The research objective of collaborative project is to synthesize observability and estimation techniques from hybrid control theory to design and validate user-interfaces for expensive, high-risk, and safety-critical collaborative systems (e.g. avionics and biomedical devices). The user interface provides a means for the user to observe the underlying automated system as well as for the user to apply inputs to the system. This research will develop deterministic and stochastic methods for systems under both normal and abnormal operating conditions. The developed techniques and algorithms will be designed to accommodate environments that have complex information requirements, inevitable uncertainties and measurement errors, and nontrivial continuous dynamics, such as those found in air traffic control and aircraft flight management systems. Specifically, this research addresses the development of 1) observability-based conditions to assess the correctness of information content in user interfaces (modeled as hybrid systems with discrete push-button and continuous joystick-type inputs), 2) mode estimation techniques for fault detection (for operation under abnormal conditions) and a prioritization of display elements, 3) display design via sensor scheduling to determine the optimal combination of information for a given display mode, and 4) abstraction-based conditions for correctness of user-interface design (that assume the user interface is a reduced representation of the actual underlying system under standard and abnormal conditions).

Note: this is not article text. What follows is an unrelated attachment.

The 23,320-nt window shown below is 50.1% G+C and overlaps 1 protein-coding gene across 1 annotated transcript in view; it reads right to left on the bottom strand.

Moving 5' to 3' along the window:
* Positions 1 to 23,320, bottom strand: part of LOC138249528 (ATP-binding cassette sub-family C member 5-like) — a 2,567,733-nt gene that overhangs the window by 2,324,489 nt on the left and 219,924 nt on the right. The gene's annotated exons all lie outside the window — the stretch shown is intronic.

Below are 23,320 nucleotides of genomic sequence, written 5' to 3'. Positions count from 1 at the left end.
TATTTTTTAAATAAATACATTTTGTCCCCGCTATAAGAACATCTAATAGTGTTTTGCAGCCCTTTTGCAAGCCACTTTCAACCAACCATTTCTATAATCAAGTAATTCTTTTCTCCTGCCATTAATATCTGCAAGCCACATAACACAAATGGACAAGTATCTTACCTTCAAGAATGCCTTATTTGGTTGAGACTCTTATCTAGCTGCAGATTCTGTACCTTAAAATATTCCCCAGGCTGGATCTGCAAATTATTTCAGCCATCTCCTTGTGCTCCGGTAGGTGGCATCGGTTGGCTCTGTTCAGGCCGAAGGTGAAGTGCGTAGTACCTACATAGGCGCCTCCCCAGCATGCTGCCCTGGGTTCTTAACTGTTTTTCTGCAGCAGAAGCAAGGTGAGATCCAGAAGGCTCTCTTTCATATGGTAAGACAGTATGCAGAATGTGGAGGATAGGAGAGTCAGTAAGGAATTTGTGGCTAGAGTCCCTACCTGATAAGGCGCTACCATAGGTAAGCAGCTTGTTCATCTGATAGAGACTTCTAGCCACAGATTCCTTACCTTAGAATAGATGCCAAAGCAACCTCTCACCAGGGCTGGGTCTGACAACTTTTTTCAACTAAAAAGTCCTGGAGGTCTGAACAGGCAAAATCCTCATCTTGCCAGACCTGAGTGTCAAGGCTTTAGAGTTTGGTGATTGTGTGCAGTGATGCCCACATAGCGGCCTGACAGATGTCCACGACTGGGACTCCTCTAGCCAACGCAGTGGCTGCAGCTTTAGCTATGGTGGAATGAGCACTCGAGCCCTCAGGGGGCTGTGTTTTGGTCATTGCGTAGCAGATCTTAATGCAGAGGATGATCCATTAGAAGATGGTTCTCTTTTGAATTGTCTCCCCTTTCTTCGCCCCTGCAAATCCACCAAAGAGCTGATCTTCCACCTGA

If successful, the results of this research could help identify human-automation interaction problems (such as automation surprises, inadequate or excessive information contained in the user interface, and mode confusion) in collaborative systems before they are built, tested, deployed, and possibly while they are operating. The control algorithms and interface design aids developed through this research are generic, and have potential to improve the effectiveness in collaborative systems in a variety of domains. This research plan will contribute to the formal methods in human computer interaction community, and to the control theory communities focused on the design of decision support aids. Developed theory, code, and data will be disseminated in a timely manner. Students will benefit through development of a new, multidisciplinary graduate course in control of collaborative systems, with particular emphasis on avionics and air traffic applications, as well as from mentoring and participation in this research.